Power of appreciation: Way forward for nation’s development

BY: Very Rev. Eric Gyan Very Rev. Eric Gyan
Participants in the biennial/Golden jubilee Conference of the Methodist Church Ghana
Participants in the biennial/Golden jubilee Conference of the Methodist Church Ghana

It is said that “a nation which does not honour its heroes/heroines is not worth dying for.” 

The Methodist Church Ghana at its 12th Biennial/50th Conference held at Winneba in August 2022, honoured 80 prominent people for their distinguished and meritorious services.

These people have contributed their quota in the area of the renovation of Methodist schools, some of which are over 100 years old, the building of new classroom blocks, hospitals, the donation of hospital equipment, ICT centres, Manses and chapels.

Surprisingly, among the 80 people honoured were Muslim and other non-Methodists. These people were commended because they did not see their contributions as something for the Methodist Church, but rather as contributing to the needs of the entire society.


The Church appreciating such individuals will place high demand on them to even do more.

In truth, the government alone cannot solve the infrastructural deficits of this nation without the help of individuals and other institutions like the church.

What will elicit this is when we learn to appreciate individuals and institutions for the little they do. The ripple effect will be the crescendo of selflessness and dedication that will seize the hearts of many citizens to help our beloved nation, just as our forebears did with their toil and blood.

Moreover, the youth will be encouraged and motivated by this act of appreciation to sacrifice their time, energy, knowledge and resources at the altar of the nation, being assured of the fact that their names and services will not be consigned to oblivion.


The culture of hunting for people’s mistakes to insult them must stop. Instead, we must learn to appreciate people for the least they do; knowing that deserved appreciation is better than insults.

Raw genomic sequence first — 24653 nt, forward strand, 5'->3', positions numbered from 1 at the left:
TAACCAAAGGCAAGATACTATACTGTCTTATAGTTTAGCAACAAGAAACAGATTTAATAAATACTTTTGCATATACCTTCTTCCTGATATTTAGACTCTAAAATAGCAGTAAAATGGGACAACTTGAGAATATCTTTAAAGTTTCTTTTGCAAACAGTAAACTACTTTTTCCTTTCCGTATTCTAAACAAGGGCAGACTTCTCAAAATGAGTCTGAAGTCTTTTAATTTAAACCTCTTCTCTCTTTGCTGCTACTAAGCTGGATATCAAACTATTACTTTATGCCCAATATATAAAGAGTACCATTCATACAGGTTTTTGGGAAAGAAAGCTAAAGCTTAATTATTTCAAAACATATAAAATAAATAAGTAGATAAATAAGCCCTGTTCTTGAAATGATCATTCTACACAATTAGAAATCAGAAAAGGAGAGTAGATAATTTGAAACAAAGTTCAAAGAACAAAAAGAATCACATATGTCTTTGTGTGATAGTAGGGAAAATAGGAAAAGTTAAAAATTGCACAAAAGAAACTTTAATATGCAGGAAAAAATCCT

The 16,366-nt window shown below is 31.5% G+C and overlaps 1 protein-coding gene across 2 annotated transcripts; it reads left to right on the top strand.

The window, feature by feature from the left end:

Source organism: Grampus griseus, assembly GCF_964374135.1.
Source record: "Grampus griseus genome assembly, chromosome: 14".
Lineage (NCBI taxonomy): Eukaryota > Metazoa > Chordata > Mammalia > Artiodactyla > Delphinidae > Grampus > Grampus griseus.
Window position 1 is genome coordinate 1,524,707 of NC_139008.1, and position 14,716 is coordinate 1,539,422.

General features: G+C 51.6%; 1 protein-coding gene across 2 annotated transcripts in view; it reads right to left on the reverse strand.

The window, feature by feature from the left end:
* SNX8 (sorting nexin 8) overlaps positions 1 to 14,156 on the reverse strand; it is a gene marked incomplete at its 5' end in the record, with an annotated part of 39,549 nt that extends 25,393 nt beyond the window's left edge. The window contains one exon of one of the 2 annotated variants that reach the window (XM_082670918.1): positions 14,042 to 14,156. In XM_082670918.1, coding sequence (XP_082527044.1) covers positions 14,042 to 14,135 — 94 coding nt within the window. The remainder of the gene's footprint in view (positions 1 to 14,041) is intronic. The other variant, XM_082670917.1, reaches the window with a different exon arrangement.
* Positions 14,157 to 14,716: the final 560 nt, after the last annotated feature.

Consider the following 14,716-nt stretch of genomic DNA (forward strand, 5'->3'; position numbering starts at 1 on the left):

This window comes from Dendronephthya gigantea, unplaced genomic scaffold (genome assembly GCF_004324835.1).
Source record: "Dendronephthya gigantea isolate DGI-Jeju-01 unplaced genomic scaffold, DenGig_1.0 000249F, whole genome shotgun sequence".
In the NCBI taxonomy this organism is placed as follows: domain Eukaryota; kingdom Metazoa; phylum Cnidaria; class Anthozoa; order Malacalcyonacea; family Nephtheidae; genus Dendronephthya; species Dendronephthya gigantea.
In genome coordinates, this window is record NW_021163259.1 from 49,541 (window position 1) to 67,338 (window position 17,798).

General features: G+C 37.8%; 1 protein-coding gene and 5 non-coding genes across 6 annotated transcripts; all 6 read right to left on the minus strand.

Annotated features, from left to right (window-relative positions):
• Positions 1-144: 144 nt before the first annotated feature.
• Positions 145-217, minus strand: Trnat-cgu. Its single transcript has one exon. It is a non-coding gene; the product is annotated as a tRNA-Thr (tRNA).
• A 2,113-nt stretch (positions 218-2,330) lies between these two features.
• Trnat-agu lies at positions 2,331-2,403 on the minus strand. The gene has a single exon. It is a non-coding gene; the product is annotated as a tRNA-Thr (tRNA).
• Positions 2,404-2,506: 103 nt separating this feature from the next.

It is disheartening to be criticised always and to never receive any commendation, despite all the sacrifices made.

This is painful because human beings, by nature, like to be appreciated more than to be criticised. We must capitalise on this craving to move our nation forward. Who knows! Perhaps, our readiness to criticise others and institutions for perceived wrongs and unwillingness to appreciate them for their merits is the cause of our woes as a nation.

This is because the insults on radio and TV stations, as well as on social media are too hurtful and they dampen the spirit of sacrifice.

Called upon

We are all called upon as journalists, communicators, media houses, organisations and churches to emulate a good example of awarding people for their immense contributions.

The government will have to leverage this culture of appreciation to get individuals, institutions and companies to help solve the infrastructure needs of communities, something that is difficult for the government itself to undertake at this time of high inflation, indebtedness and economic upheavals.

The writer is Director, Youth Development Ministry,
The Methodist Church Ghana.
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